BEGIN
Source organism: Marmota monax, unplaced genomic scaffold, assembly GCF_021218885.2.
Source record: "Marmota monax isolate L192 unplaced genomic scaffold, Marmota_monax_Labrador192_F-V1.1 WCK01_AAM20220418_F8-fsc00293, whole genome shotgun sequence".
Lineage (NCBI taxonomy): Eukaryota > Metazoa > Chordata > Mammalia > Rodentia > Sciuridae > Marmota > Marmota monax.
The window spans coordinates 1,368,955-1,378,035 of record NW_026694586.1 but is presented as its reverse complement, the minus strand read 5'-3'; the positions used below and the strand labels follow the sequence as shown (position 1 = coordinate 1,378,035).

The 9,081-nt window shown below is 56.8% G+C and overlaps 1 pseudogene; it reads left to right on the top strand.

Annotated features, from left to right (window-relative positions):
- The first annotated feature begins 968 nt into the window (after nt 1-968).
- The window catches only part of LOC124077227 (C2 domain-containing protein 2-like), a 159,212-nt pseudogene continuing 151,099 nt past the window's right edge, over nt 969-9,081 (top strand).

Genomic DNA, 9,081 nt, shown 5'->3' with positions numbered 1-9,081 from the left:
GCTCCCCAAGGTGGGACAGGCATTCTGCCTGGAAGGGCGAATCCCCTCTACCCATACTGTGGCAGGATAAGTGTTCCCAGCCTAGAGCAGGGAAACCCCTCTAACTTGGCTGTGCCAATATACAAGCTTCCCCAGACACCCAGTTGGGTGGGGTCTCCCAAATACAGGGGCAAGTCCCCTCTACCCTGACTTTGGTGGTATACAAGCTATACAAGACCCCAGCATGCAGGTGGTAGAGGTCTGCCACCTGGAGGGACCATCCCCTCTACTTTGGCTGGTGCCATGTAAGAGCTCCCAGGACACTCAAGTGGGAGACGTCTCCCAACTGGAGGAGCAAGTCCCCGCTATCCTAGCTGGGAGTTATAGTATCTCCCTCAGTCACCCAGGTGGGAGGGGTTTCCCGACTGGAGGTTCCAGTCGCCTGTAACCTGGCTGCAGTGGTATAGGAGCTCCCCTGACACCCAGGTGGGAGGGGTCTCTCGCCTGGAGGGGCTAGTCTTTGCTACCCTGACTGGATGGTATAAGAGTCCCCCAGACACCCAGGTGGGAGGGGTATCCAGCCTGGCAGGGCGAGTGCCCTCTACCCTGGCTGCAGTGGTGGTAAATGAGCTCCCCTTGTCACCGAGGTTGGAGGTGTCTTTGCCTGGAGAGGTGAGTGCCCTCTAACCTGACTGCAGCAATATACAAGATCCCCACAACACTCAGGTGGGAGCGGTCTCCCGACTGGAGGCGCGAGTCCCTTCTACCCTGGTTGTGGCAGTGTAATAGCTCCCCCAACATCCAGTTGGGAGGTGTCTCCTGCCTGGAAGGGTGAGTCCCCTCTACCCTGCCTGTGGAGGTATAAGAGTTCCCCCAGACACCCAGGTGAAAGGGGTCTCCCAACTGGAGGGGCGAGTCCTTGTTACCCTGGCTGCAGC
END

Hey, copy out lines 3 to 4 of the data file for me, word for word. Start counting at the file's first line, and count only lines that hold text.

Lineage (NCBI taxonomy): Eukaryota > Metazoa > Chordata > Mammalia > Rodentia > Sciuridae > Marmota > Marmota monax.
The window spans coordinates 1,368,955-1,378,035 of record NW_026694586.1 but is presented as its reverse complement, the minus strand read 5'-3'; the positions used below and the strand labels follow the sequence as shown (position 1 = coordinate 1,378,035).